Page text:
I. DEFINE THE RESEARCH QUESTION
A. Sociologists take several things into account when selecting their area of research including:
1. Personal interests
2. Pressing social issues
3. Practical matters (i.e., funding)
B. Most social scientists go through the process of "reviewing the literature" as they are formulating their research questions. The reason for this is that a researcher must understand the existing knowledge base of a certain subject before they can formulate a question for research that will build on that knowledge base. Questions that a social scientist may ask themselves while reviewing the literature include:
1. What is known about a particular problem and how can I add to this existing body of knowledge?
2. What mistakes have been made? How could you improve upon them?
G. Objectivity refers to the effort, during research, to remain value-neutral -- to represent the object of study as truthfully as possible.
1. Scientists have biases, prejudices, and passions like all humans.
2. One way to ensure objectivity is to try to determine if our ideas are wrong (principle of falsification).
3. A second method of ensuring objectivity is through replication.
4. Sharing the results of one's research also helps make sociology more objective.
II. Formulate Hypotheses
A. The most common way to test sociological theories is to generate predictions or hypotheses about the real world. A prediction derived from scientific theory is termed an hypothesis. In other words, an hypothesis is a speculative statement about the relationship between two variables.
1. Hypotheses enable scientists to check the accuracy of their theories.
2. If research results support the hypothesis, the theory is, for the moment, supported.
B. Formal hypothesis are only used for quantitative analysis.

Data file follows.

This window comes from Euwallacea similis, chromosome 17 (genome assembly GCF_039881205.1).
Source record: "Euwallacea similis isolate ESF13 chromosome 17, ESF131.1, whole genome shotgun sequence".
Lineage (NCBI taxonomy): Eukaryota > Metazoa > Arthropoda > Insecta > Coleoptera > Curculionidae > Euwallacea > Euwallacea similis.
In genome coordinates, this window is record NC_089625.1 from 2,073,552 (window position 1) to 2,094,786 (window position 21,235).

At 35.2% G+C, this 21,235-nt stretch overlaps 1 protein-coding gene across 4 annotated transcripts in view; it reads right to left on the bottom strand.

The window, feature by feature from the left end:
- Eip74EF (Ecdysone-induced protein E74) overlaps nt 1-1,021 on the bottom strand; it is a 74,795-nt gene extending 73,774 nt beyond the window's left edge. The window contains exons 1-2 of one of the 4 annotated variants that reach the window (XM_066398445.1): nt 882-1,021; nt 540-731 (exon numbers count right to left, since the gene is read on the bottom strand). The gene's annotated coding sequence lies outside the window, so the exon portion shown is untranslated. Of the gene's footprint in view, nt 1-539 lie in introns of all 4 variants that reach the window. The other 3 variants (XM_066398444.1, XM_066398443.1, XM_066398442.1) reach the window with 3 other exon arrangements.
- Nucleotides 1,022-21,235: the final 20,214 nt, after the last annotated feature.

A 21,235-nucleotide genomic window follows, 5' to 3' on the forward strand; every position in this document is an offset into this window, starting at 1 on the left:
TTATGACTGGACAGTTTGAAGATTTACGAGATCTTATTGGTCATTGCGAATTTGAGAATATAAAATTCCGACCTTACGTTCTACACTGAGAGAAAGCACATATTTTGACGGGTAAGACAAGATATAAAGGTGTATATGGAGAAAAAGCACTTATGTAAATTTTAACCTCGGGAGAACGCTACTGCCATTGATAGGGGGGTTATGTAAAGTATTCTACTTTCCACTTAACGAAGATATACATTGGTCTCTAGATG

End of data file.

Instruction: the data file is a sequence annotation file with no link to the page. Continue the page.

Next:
C. Sociologists who conduct quantitative research take concepts and operationalize them so that they can be measured.
D. Relationships among variables
1. A variable is a measurement that varies (increases/decreases).
2. Sociologists examine relationships between variables - they often measure the degree to which two or more variables correlate or seem to 'go together.'
a. Correlation sometimes implies some kind of relationship between the dependent and independent variable.
b. CORRELATION DOES NOT IMPLY CAUSATION
c. Spurious relations are examples of correlations between two variables that are actually due to some other unmeasured influence.
C. Validity and Reliability
1. All forms of sociological research are concerned with accuracy.
2. Sociologists think about 'accuracy' in terms of non-biased results, which are both valid and reliable.
3. Sociological research is vulnerable to biased results, that is, results which systematically misrepresent what we are trying to understand.
4. Validity refers to whether or not the results of the inquiry are in fact congruent with the world that is being studied.
5. Reliability refers to the ability to accurately measure the same thing using two different studies, or the same study at two points.
III. SELECT THE APPROPRIATE METHOD